Getting ready for the grandparents
My daughter is about to find out that her grandparents don’t live encased in a 6X4 inch leather picture frame next to the television. In just a few short weeks my mother and father will be coming over from England to visit us in Beijing for the first time.
For a couple of months now I have been schooling Elsa to be word-perfect for their arrival. She has mastered “Nana” but my father’s title is proving more of a problem. When Elsa was born, my father indicated that he wished to be known as EGP, short for “Elderly Grandpapa” (I blame this on too much Dickens). We’ve almost conquered the first letter of this tricky moniker, but the latter two are proving a challenge. After “E” comes, “Eeee!,” which then morphs into, “Aiyeeeeeeeeeeeeee!,” and all is lost.
At least I have been partially successful in terms of linguistics; on the behavioral front I am failing miserably. Some years ago a friends’ husband sent me out of the room for giggling when their toddler flung some mashed potatoes on the floor (“It’s not a laughing matter,” he reprimanded me sternly). At the time I thought parenthood had caused him to lose all sense of humor. Now, when I rankle because Elsa’s using her food bowl as a Frisbee, it’s apparent to me that my own sense of humor has suffered similarly.
Never mind, I tell myself firmly. If Elsa won’t act the part of angelic grandchild, at least she can look it. I have scoured Yaxiu for the most grandparent-pleasing frilly dresses, and have scored my little troublemaker some new red shoes and all manner of girly hair accessories. Unfortunately, though, Elsa is somewhat follicle-ly challenged, and her poor scalp is beginning to take on a corrugated appearance as all attempts to secure these sparkly purchases meet with failure. I guess it’s called a hair-grip for a reason.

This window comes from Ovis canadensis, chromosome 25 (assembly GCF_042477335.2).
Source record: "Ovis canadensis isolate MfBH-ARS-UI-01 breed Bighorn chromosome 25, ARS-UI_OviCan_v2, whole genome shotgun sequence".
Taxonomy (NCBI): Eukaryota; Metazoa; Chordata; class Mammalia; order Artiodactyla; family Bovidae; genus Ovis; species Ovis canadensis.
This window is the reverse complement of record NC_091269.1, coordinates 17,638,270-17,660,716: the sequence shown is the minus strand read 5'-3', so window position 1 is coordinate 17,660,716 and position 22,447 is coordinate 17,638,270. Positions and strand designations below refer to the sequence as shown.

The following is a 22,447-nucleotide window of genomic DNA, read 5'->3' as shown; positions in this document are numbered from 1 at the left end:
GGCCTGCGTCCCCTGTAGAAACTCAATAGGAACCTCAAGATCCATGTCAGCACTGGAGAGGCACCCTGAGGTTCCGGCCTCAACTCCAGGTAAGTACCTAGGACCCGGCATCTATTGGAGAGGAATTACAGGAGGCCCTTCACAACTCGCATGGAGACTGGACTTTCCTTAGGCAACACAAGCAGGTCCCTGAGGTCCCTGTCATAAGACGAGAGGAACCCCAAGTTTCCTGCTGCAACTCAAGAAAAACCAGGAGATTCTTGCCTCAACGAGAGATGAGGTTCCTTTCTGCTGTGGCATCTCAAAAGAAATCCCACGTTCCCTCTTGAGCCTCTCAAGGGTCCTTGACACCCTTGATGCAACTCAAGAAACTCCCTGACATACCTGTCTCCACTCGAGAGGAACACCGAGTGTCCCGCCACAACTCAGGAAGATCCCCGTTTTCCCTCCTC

It’s not just Elsa whose image is getting an overhaul. My haircut appointment has been booked, my shoes re-heeled, and my wardrobe purged of the most revolting of its post-pregnancy items. I have been frantically speed-reading The Bookworm’s entire stock of China books so that I stand a chance of sounding vaguely intelligent if asked anything about politics or the economy. And I’m stocking up on kitchenware; I’ve been surviving too long on two mugs I got free with some gluhwein at the German Christmas Bazaar, three forks and a rather nice teaspoon from the China World Hotel (which inadvertently made its way into my bag during an all-you-can-eat buffet).
Sadly, as fast as these overdue improvements are put in place, my delightful charge undoes them. Lately, the apartment has become a veritable Bermuda Triangle, with keys, then dishes, then diapers all disappearing at a mysteriously rapid rate. Most recently, I have been baffled as to the whereabouts of Elsa’s milk bottles. Only when I accidentally came across a shoe in the kitchen garbage did I belatedly understand their fate.
As long as she steers clear of my new wine glasses, I’m not entirely opposed to Elsa’s new “clean-up” technique. At least it means less clutter for the big move next week. Yes, Elsa and I are moving on to new – and bigger – accommodations. The timing is perfect for The Visitation, as I will now have a room to put my parents in. The bathroom at the new place is a bit shabby and the paintwork has seen better days, but I’m confident that a new shower curtain, a lick of Dulux’s finest and some strategically placed foliage will work wonders. (Speaking of home repairs, why does B&Q stock more toilet brushes than you can shake a stick at but no toilet brush holders? Is the brush supposed to proudly hang somewhere, exposed in all its postoperative glory?)
This unsolved mystery aside, I’ve found the frenzied run up to my parents’ arrival surprisingly satisfying. Best of all, my many preparations will come in handy next month, when my sister makes her way down from her frame on the fridge.